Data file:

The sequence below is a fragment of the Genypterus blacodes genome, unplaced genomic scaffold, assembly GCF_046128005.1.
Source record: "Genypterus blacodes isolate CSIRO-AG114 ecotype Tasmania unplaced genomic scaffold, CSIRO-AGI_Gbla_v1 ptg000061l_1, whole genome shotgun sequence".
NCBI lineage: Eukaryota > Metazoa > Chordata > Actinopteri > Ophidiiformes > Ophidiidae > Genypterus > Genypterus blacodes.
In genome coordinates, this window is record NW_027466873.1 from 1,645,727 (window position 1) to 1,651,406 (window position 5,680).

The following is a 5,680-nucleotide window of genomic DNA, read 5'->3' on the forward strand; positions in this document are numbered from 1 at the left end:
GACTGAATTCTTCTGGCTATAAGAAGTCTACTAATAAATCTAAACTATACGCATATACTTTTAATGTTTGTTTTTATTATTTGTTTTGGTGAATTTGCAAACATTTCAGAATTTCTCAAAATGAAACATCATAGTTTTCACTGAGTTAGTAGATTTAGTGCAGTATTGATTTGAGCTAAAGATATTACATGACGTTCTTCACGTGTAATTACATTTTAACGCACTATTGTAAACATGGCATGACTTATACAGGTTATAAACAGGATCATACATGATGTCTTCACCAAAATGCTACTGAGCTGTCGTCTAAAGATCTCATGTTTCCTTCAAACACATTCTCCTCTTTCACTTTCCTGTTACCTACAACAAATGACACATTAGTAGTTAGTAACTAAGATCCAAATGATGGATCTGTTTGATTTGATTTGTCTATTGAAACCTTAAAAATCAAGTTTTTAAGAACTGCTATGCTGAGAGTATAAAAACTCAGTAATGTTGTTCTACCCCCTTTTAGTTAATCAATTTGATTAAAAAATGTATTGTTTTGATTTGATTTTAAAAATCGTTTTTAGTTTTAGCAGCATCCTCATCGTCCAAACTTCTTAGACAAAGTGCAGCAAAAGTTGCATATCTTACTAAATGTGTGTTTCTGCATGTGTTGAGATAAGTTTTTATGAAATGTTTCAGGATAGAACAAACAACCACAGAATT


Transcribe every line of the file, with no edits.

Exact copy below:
The sequence below is a fragment of the Genypterus blacodes genome, unplaced genomic scaffold, assembly GCF_046128005.1.
Source record: "Genypterus blacodes isolate CSIRO-AG114 ecotype Tasmania unplaced genomic scaffold, CSIRO-AGI_Gbla_v1 ptg000061l_1, whole genome shotgun sequence".
NCBI lineage: Eukaryota > Metazoa > Chordata > Actinopteri > Ophidiiformes > Ophidiidae > Genypterus > Genypterus blacodes.
In genome coordinates, this window is record NW_027466873.1 from 1,645,727 (window position 1) to 1,651,406 (window position 5,680).

The following is a 5,680-nucleotide window of genomic DNA, read 5'->3' on the forward strand; positions in this document are numbered from 1 at the left end:
GACTGAATTCTTCTGGCTATAAGAAGTCTACTAATAAATCTAAACTATACGCATATACTTTTAATGTTTGTTTTTATTATTTGTTTTGGTGAATTTGCAAACATTTCAGAATTTCTCAAAATGAAACATCATAGTTTTCACTGAGTTAGTAGATTTAGTGCAGTATTGATTTGAGCTAAAGATATTACATGACGTTCTTCACGTGTAATTACATTTTAACGCACTATTGTAAACATGGCATGACTTATACAGGTTATAAACAGGATCATACATGATGTCTTCACCAAAATGCTACTGAGCTGTCGTCTAAAGATCTCATGTTTCCTTCAAACACATTCTCCTCTTTCACTTTCCTGTTACCTACAACAAATGACACATTAGTAGTTAGTAACTAAGATCCAAATGATGGATCTGTTTGATTTGATTTGTCTATTGAAACCTTAAAAATCAAGTTTTTAAGAACTGCTATGCTGAGAGTATAAAAACTCAGTAATGTTGTTCTACCCCCTTTTAGTTAATCAATTTGATTAAAAAATGTATTGTTTTGATTTGATTTTAAAAATCGTTTTTAGTTTTAGCAGCATCCTCATCGTCCAAACTTCTTAGACAAAGTGCAGCAAAAGTTGCATATCTTACTAAATGTGTGTTTCTGCATGTGTTGAGATAAGTTTTTATGAAATGTTTCAGGATAGAACAAACAACCACAGAATT